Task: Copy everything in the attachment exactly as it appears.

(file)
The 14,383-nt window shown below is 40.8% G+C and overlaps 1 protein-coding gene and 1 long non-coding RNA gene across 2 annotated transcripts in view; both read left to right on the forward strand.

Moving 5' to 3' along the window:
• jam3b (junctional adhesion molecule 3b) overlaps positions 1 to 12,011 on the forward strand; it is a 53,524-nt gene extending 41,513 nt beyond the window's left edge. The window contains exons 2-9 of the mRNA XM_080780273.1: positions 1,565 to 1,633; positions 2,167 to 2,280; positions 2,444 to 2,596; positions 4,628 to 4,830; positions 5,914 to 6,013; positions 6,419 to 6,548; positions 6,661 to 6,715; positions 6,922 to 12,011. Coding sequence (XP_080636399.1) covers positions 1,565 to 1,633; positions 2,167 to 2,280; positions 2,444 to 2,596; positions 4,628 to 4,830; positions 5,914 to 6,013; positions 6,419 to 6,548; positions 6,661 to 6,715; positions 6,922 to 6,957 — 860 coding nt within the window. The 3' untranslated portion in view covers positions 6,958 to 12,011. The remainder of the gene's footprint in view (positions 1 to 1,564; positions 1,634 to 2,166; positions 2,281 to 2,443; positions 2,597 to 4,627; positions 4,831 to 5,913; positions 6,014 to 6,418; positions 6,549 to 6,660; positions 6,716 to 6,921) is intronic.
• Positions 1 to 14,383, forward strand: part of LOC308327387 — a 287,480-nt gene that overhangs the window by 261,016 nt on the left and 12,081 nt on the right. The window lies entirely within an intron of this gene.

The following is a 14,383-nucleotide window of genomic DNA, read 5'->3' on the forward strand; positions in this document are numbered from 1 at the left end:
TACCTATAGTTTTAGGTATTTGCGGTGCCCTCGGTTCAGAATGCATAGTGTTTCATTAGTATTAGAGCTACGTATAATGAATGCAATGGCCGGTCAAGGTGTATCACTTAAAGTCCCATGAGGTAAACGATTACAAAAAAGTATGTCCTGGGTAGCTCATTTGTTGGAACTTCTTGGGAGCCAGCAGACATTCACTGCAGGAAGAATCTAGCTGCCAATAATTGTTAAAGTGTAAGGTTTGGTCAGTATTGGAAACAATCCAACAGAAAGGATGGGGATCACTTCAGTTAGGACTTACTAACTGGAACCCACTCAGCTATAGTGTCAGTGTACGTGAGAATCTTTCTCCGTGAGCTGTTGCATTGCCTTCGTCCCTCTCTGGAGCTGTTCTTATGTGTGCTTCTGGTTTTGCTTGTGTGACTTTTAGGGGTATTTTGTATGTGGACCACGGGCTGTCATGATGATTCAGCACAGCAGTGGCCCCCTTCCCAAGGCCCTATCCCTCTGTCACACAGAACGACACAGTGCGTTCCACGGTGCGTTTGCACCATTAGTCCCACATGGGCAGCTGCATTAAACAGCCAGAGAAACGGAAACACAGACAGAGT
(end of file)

The 14,383-nt window shown below is 40.8% G+C and overlaps 1 protein-coding gene and 1 long non-coding RNA gene across 2 annotated transcripts in view; both read left to right on the forward strand.

Moving 5' to 3' along the window:
• jam3b (junctional adhesion molecule 3b) overlaps positions 1 to 12,011 on the forward strand; it is a 53,524-nt gene extending 41,513 nt beyond the window's left edge. The window contains exons 2-9 of the mRNA XM_080780273.1: positions 1,565 to 1,633; positions 2,167 to 2,280; positions 2,444 to 2,596; positions 4,628 to 4,830; positions 5,914 to 6,013; positions 6,419 to 6,548; positions 6,661 to 6,715; positions 6,922 to 12,011. Coding sequence (XP_080636399.1) covers positions 1,565 to 1,633; positions 2,167 to 2,280; positions 2,444 to 2,596; positions 4,628 to 4,830; positions 5,914 to 6,013; positions 6,419 to 6,548; positions 6,661 to 6,715; positions 6,922 to 6,957 — 860 coding nt within the window. The 3' untranslated portion in view covers positions 6,958 to 12,011. The remainder of the gene's footprint in view (positions 1 to 1,564; positions 1,634 to 2,166; positions 2,281 to 2,443; positions 2,597 to 4,627; positions 4,831 to 5,913; positions 6,014 to 6,418; positions 6,549 to 6,660; positions 6,716 to 6,921) is intronic.
• Positions 1 to 14,383, forward strand: part of LOC308327387 — a 287,480-nt gene that overhangs the window by 261,016 nt on the left and 12,081 nt on the right. The window lies entirely within an intron of this gene.

The following is a 14,383-nucleotide window of genomic DNA, read 5'->3' on the forward strand; positions in this document are numbered from 1 at the left end:
TACCTATAGTTTTAGGTATTTGCGGTGCCCTCGGTTCAGAATGCATAGTGTTTCATTAGTATTAGAGCTACGTATAATGAATGCAATGGCCGGTCAAGGTGTATCACTTAAAGTCCCATGAGGTAAACGATTACAAAAAAGTATGTCCTGGGTAGCTCATTTGTTGGAACTTCTTGGGAGCCAGCAGACATTCACTGCAGGAAGAATCTAGCTGCCAATAATTGTTAAAGTGTAAGGTTTGGTCAGTATTGGAAACAATCCAACAGAAAGGATGGGGATCACTTCAGTTAGGACTTACTAACTGGAACCCACTCAGCTATAGTGTCAGTGTACGTGAGAATCTTTCTCCGTGAGCTGTTGCATTGCCTTCGTCCCTCTCTGGAGCTGTTCTTATGTGTGCTTCTGGTTTTGCTTGTGTGACTTTTAGGGGTATTTTGTATGTGGACCACGGGCTGTCATGATGATTCAGCACAGCAGTGGCCCCCTTCCCAAGGCCCTATCCCTCTGTCACACAGAACGACACAGTGCGTTCCACGGTGCGTTTGCACCATTAGTCCCACATGGGCAGCTGCATTAAACAGCCAGAGAAACGGAAACACAGACAGAGT